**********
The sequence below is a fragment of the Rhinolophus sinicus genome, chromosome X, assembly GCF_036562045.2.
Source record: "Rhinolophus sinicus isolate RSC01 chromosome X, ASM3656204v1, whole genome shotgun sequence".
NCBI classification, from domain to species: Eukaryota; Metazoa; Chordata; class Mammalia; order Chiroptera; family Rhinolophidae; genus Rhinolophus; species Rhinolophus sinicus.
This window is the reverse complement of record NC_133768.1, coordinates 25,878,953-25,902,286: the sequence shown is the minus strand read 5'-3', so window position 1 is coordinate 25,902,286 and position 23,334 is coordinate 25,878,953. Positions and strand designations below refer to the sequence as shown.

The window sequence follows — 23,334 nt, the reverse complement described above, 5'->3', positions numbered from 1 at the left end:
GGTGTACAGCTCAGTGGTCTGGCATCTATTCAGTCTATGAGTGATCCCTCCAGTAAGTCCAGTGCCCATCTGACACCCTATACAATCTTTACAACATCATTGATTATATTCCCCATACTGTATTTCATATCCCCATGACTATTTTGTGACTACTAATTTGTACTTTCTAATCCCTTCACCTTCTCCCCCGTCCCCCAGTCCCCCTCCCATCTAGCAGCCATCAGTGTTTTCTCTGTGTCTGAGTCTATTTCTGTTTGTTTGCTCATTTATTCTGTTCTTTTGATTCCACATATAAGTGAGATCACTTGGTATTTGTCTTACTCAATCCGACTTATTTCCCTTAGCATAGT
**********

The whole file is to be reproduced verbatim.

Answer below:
The sequence below is a fragment of the Rhinolophus sinicus genome, chromosome X, assembly GCF_036562045.2.
Source record: "Rhinolophus sinicus isolate RSC01 chromosome X, ASM3656204v1, whole genome shotgun sequence".
NCBI classification, from domain to species: Eukaryota; Metazoa; Chordata; class Mammalia; order Chiroptera; family Rhinolophidae; genus Rhinolophus; species Rhinolophus sinicus.
This window is the reverse complement of record NC_133768.1, coordinates 25,878,953-25,902,286: the sequence shown is the minus strand read 5'-3', so window position 1 is coordinate 25,902,286 and position 23,334 is coordinate 25,878,953. Positions and strand designations below refer to the sequence as shown.

The window sequence follows — 23,334 nt, the reverse complement described above, 5'->3', positions numbered from 1 at the left end:
GGTGTACAGCTCAGTGGTCTGGCATCTATTCAGTCTATGAGTGATCCCTCCAGTAAGTCCAGTGCCCATCTGACACCCTATACAATCTTTACAACATCATTGATTATATTCCCCATACTGTATTTCATATCCCCATGACTATTTTGTGACTACTAATTTGTACTTTCTAATCCCTTCACCTTCTCCCCCGTCCCCCAGTCCCCCTCCCATCTAGCAGCCATCAGTGTTTTCTCTGTGTCTGAGTCTATTTCTGTTTGTTTGCTCATTTATTCTGTTCTTTTGATTCCACATATAAGTGAGATCACTTGGTATTTGTCTTACTCAATCCGACTTATTTCCCTTAGCATAGT